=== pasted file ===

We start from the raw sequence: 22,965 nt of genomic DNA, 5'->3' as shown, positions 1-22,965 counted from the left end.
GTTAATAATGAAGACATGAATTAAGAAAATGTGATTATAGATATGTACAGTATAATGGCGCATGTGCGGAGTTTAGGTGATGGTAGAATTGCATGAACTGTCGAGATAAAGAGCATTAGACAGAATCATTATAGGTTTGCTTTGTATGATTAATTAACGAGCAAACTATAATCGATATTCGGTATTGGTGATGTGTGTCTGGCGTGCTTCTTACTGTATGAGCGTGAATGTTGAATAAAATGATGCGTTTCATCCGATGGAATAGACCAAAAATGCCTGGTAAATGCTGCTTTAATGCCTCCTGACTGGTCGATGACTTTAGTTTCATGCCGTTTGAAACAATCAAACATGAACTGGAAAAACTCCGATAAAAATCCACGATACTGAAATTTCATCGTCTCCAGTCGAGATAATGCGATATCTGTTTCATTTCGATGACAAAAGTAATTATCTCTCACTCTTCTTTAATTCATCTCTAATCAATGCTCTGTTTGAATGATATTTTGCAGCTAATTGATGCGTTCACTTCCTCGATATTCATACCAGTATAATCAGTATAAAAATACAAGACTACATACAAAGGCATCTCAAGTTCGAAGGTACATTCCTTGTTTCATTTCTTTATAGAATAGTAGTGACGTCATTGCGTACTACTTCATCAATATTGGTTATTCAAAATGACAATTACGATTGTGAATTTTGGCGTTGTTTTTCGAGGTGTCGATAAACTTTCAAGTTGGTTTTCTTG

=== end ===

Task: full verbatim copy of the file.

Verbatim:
We start from the raw sequence: 22,965 nt of genomic DNA, 5'->3' as shown, positions 1-22,965 counted from the left end.
GTTAATAATGAAGACATGAATTAAGAAAATGTGATTATAGATATGTACAGTATAATGGCGCATGTGCGGAGTTTAGGTGATGGTAGAATTGCATGAACTGTCGAGATAAAGAGCATTAGACAGAATCATTATAGGTTTGCTTTGTATGATTAATTAACGAGCAAACTATAATCGATATTCGGTATTGGTGATGTGTGTCTGGCGTGCTTCTTACTGTATGAGCGTGAATGTTGAATAAAATGATGCGTTTCATCCGATGGAATAGACCAAAAATGCCTGGTAAATGCTGCTTTAATGCCTCCTGACTGGTCGATGACTTTAGTTTCATGCCGTTTGAAACAATCAAACATGAACTGGAAAAACTCCGATAAAAATCCACGATACTGAAATTTCATCGTCTCCAGTCGAGATAATGCGATATCTGTTTCATTTCGATGACAAAAGTAATTATCTCTCACTCTTCTTTAATTCATCTCTAATCAATGCTCTGTTTGAATGATATTTTGCAGCTAATTGATGCGTTCACTTCCTCGATATTCATACCAGTATAATCAGTATAAAAATACAAGACTACATACAAAGGCATCTCAAGTTCGAAGGTACATTCCTTGTTTCATTTCTTTATAGAATAGTAGTGACGTCATTGCGTACTACTTCATCAATATTGGTTATTCAAAATGACAATTACGATTGTGAATTTTGGCGTTGTTTTTCGAGGTGTCGATAAACTTTCAAGTTGGTTTTCTTG